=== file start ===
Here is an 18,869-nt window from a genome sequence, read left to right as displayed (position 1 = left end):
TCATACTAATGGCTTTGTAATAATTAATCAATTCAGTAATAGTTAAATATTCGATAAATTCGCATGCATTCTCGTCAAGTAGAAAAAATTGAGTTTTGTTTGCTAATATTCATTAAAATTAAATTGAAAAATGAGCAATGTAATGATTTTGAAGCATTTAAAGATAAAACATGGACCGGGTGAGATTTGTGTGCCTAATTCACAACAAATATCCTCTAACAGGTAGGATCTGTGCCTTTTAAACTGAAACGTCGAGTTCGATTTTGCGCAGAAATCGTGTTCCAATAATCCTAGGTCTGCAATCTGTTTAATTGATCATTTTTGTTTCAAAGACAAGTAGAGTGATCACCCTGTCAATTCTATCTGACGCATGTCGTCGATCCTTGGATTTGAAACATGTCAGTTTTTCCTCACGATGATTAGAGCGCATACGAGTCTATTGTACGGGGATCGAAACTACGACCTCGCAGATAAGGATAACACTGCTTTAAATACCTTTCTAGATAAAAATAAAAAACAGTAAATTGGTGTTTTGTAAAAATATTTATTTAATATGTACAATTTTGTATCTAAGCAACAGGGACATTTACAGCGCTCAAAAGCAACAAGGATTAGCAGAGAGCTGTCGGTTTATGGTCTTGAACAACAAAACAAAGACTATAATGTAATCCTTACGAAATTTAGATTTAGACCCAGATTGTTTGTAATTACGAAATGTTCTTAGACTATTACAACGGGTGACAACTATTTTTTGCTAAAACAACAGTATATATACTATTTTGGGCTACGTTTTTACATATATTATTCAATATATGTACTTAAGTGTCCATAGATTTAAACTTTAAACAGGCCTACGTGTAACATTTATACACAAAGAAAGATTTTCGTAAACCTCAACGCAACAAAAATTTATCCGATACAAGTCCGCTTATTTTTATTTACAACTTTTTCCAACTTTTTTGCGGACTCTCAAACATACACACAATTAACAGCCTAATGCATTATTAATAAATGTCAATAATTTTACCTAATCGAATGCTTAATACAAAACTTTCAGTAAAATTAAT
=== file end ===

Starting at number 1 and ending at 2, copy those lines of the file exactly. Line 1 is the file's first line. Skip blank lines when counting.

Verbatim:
Here is an 18,869-nt window from a genome sequence, read left to right as displayed (position 1 = left end):
TCATACTAATGGCTTTGTAATAATTAATCAATTCAGTAATAGTTAAATATTCGATAAATTCGCATGCATTCTCGTCAAGTAGAAAAAATTGAGTTTTGTTTGCTAATATTCATTAAAATTAAATTGAAAAATGAGCAATGTAATGATTTTGAAGCATTTAAAGATAAAACATGGACCGGGTGAGATTTGTGTGCCTAATTCACAACAAATATCCTCTAACAGGTAGGATCTGTGCCTTTTAAACTGAAACGTCGAGTTCGATTTTGCGCAGAAATCGTGTTCCAATAATCCTAGGTCTGCAATCTGTTTAATTGATCATTTTTGTTTCAAAGACAAGTAGAGTGATCACCCTGTCAATTCTATCTGACGCATGTCGTCGATCCTTGGATTTGAAACATGTCAGTTTTTCCTCACGATGATTAGAGCGCATACGAGTCTATTGTACGGGGATCGAAACTACGACCTCGCAGATAAGGATAACACTGCTTTAAATACCTTTCTAGATAAAAATAAAAAACAGTAAATTGGTGTTTTGTAAAAATATTTATTTAATATGTACAATTTTGTATCTAAGCAACAGGGACATTTACAGCGCTCAAAAGCAACAAGGATTAGCAGAGAGCTGTCGGTTTATGGTCTTGAACAACAAAACAAAGACTATAATGTAATCCTTACGAAATTTAGATTTAGACCCAGATTGTTTGTAATTACGAAATGTTCTTAGACTATTACAACGGGTGACAACTATTTTTTGCTAAAACAACAGTATATATACTATTTTGGGCTACGTTTTTACATATATTATTCAATATATGTACTTAAGTGTCCATAGATTTAAACTTTAAACAGGCCTACGTGTAACATTTATACACAAAGAAAGATTTTCGTAAACCTCAACGCAACAAAAATTTATCCGATACAAGTCCGCTTATTTTTATTTACAACTTTTTCCAACTTTTTTGCGGACTCTCAAACATACACACAATTAACAGCCTAATGCATTATTAATAAATGTCAATAATTTTACCTAATCGAATGCTTAATACAAAACTTTCAGTAAAATTAAT